Family Still Seeking Justice For Holly Washa
WALLA WALLA — Convicted killer Cal Brown was supposed to be executed early Friday morning but as he sat down for his last meal the Washington State Supreme Court issued a stay of execution and spared his life Thursday.
A lot of people were pretty surprised by the last minute turn of events. Dan Satterberg, the King County Prosecutor who put Brown on death row was upset and the family of Brown’s victim Holly Washa, who traveled 1,300 miles to see Brown die say that justice was not served.
“If there was any way I could bring her back, I would do so. I can’t. God knows I wish I could, but I can’t,” Brown told the state’s Clemency Board Thursday afternoon. “She was a young woman, she was full of life. I am alone responsible for ending her life.”
His attorneys filed a last minute appeal with the state supreme court, and just as prison officials were preparing Brown’s last meal the court granted a stay his execution in a 5-4 decision. The court questioned the way lethal injections are done in Washington and remanded the case back to a Thurston County judge.
“It spent 15 years in appellate courts and here we are seven hours before the execution, we’re told â??No we need more time’,” King County Prosecutor Dan Satterberg said. “I fear this is a game … a legal game for lawyers trying to buy more time for their client.”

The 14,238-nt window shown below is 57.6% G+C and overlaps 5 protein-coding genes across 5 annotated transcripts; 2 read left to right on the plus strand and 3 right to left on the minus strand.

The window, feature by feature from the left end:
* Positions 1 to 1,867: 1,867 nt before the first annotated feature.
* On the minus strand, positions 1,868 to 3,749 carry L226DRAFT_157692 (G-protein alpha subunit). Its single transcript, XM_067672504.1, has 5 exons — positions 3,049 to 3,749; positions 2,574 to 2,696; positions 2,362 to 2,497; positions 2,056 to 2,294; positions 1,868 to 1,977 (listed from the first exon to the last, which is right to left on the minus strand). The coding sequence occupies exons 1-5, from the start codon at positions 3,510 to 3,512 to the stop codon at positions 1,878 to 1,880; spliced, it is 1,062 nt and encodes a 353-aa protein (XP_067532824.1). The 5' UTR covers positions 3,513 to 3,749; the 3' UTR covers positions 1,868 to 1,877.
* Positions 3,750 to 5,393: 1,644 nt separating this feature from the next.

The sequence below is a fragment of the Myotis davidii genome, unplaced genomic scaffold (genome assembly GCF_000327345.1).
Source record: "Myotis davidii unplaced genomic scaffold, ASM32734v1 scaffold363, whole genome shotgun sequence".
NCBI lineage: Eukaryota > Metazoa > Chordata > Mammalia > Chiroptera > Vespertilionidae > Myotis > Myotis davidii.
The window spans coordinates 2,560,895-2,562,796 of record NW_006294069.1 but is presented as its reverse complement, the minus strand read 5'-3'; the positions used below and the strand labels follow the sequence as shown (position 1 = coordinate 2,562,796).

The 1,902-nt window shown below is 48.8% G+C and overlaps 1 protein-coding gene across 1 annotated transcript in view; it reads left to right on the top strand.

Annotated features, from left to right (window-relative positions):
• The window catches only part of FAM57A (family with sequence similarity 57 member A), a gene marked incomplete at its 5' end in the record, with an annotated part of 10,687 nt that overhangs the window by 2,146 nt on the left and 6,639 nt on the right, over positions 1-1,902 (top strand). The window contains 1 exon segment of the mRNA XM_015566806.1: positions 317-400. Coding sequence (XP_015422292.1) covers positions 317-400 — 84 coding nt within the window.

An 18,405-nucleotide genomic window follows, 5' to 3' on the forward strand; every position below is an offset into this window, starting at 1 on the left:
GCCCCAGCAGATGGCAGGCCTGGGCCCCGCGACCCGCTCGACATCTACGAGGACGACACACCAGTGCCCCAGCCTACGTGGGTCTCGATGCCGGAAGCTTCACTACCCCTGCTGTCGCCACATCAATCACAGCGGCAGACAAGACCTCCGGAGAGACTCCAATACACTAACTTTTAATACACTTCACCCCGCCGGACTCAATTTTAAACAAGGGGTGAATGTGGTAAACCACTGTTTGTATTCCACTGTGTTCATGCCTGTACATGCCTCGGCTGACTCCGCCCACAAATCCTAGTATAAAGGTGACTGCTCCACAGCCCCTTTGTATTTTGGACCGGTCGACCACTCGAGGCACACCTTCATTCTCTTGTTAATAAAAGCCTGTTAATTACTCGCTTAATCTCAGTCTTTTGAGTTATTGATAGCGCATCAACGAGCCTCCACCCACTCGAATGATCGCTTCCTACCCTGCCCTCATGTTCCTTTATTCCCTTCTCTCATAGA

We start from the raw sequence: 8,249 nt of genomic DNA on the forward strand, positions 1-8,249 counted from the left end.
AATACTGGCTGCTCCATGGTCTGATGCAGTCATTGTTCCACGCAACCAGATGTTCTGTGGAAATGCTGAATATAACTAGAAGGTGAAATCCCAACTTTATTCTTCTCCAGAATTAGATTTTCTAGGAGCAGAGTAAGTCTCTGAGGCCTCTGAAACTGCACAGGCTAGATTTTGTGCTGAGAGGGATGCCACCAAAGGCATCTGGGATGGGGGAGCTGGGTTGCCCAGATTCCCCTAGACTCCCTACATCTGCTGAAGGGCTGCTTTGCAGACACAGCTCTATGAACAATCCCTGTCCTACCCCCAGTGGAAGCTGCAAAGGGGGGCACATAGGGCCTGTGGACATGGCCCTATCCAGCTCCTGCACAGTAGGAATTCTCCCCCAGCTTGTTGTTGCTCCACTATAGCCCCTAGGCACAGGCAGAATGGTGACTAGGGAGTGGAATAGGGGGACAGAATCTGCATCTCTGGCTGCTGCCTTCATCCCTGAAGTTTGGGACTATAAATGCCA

While it might be a game of buying time for Brown it wasn’t a game for Holly Washa’s family, who drove 1,300 miles from Nebraska to Walla Walla to watch Brown die.
“We just hoped that it would be it. It would be the day,” Holly’s father John Washa said.
“What he did to her. How could someone do that to another person?” Becky Washa, Holly’s sister said.
So now the Washa family has a long drive home to Nebraska without the justice they sought for so long while the Thurston County Superior Court will determine in May if Washington performs lethal injections constitutionally. That hearing will determine when Brown will die.